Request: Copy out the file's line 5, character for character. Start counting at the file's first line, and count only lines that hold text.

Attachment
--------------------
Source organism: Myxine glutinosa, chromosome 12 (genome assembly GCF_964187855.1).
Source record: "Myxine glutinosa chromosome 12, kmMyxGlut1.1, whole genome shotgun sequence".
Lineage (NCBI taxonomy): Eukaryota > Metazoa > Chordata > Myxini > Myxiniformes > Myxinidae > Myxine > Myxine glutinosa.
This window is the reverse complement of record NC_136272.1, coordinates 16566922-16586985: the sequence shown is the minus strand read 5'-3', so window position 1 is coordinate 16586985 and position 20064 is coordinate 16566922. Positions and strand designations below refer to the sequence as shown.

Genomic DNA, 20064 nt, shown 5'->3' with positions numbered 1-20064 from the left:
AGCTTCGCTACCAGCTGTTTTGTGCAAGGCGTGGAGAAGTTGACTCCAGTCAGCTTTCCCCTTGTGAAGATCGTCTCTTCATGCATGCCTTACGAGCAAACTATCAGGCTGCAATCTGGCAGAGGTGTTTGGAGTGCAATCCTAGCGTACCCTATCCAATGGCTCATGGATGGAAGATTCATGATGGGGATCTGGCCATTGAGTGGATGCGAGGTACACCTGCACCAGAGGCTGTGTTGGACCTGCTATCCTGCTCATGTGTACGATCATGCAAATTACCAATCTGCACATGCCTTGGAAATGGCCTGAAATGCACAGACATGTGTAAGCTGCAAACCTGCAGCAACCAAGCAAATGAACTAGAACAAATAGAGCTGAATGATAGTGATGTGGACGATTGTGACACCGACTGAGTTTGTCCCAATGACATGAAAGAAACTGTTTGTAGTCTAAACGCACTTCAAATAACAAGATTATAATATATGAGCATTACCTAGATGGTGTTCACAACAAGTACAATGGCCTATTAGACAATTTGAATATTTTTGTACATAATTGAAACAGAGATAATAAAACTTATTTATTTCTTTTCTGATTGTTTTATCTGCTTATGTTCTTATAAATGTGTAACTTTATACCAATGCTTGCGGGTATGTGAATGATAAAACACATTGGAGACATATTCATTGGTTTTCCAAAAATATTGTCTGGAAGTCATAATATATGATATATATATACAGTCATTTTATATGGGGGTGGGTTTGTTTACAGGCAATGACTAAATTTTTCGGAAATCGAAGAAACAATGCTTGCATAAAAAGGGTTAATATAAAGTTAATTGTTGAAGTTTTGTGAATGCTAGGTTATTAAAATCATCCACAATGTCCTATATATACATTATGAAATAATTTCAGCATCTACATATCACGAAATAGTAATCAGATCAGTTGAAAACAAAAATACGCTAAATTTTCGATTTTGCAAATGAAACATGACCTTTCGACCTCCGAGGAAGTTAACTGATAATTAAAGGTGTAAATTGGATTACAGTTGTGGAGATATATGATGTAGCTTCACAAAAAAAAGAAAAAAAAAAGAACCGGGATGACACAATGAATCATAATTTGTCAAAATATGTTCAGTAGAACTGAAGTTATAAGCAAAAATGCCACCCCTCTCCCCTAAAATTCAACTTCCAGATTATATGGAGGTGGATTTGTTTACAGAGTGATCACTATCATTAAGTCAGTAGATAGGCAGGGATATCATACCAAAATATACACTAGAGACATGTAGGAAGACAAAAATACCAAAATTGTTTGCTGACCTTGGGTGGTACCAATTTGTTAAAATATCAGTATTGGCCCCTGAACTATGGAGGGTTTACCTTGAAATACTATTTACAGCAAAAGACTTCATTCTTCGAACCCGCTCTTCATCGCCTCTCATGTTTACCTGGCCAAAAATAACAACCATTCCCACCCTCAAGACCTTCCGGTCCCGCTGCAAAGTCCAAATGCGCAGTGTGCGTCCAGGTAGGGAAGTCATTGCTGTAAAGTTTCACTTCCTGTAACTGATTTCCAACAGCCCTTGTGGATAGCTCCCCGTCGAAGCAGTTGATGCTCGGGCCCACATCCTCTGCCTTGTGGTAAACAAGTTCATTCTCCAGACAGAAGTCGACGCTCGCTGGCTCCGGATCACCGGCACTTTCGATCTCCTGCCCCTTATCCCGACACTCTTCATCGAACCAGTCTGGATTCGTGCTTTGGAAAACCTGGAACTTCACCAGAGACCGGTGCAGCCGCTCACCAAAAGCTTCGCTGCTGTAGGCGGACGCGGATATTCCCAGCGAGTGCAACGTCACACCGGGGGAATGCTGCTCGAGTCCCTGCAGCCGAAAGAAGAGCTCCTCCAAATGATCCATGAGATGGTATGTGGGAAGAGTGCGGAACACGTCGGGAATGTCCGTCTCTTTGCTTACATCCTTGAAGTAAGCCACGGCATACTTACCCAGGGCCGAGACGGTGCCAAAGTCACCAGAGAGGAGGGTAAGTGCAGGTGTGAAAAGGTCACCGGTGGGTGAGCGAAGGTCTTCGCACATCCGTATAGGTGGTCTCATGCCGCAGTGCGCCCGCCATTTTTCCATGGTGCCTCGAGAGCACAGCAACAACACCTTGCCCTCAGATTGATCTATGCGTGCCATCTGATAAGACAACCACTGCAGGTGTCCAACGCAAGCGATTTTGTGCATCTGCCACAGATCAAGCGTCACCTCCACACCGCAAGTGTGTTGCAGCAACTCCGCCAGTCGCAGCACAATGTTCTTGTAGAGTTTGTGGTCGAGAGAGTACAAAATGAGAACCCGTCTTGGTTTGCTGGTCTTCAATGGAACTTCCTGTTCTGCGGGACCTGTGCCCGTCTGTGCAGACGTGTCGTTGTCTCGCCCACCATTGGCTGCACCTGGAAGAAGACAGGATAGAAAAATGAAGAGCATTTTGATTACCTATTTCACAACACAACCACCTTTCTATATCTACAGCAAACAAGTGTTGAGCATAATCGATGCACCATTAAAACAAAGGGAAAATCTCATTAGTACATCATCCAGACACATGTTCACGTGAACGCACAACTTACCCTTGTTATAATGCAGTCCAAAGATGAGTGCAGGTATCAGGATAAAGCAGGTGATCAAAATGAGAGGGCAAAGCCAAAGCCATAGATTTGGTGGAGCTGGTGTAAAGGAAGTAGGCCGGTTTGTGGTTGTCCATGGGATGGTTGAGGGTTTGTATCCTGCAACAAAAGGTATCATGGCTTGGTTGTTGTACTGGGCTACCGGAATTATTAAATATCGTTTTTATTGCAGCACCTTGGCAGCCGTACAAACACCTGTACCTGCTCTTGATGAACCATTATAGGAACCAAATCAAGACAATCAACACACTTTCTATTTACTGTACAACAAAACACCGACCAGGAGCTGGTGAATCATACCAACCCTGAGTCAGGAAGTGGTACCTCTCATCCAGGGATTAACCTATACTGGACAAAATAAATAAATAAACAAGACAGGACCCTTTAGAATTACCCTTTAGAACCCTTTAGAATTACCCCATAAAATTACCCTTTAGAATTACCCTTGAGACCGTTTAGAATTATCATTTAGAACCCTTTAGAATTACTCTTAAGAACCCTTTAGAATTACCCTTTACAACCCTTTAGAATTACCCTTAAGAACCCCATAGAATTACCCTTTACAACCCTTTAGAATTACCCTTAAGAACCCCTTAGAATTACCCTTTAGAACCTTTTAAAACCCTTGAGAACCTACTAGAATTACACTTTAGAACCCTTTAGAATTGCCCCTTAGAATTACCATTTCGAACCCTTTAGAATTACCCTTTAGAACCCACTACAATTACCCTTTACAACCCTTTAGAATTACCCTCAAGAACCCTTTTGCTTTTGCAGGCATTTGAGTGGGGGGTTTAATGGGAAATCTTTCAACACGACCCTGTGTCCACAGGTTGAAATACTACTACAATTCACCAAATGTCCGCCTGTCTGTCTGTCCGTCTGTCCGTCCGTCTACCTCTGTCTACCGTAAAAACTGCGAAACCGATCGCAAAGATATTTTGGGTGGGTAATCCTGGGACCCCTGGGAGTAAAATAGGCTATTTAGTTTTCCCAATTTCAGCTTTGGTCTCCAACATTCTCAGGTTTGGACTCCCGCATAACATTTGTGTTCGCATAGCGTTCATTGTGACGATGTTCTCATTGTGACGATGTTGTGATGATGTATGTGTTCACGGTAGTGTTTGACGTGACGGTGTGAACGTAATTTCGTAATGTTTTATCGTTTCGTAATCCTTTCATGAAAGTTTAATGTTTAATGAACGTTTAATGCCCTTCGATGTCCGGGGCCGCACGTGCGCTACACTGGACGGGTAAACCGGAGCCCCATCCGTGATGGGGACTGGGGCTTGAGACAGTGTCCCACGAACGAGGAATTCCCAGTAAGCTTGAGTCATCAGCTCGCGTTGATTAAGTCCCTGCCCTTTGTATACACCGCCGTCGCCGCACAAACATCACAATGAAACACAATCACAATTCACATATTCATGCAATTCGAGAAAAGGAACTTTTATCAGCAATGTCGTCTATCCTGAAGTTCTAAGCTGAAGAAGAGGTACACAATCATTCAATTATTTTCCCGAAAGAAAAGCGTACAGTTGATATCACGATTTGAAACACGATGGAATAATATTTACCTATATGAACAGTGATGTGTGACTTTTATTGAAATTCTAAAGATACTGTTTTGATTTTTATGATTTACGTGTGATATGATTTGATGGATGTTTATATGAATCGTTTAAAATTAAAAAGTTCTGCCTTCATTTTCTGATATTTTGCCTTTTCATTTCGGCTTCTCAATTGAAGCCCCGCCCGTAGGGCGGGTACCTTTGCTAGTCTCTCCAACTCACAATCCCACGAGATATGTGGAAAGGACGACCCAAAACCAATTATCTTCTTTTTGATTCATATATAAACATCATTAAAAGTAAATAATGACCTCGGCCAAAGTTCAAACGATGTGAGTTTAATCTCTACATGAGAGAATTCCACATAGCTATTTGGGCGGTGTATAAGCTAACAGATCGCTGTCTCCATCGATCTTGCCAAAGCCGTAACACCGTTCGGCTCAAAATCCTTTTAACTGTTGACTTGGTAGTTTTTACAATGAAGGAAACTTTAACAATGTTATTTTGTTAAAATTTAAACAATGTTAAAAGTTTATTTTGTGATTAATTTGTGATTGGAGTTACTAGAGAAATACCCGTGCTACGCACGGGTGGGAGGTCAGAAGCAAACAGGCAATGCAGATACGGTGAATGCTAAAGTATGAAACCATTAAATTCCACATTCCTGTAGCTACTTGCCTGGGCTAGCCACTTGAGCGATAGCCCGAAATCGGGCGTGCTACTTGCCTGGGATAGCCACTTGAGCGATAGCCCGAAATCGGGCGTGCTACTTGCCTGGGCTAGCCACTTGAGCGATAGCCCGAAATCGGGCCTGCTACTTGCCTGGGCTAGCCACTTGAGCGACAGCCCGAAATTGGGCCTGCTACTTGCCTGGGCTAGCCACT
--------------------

Genomic DNA, 20064 nt, shown 5'->3' with positions numbered 1-20064 from the left: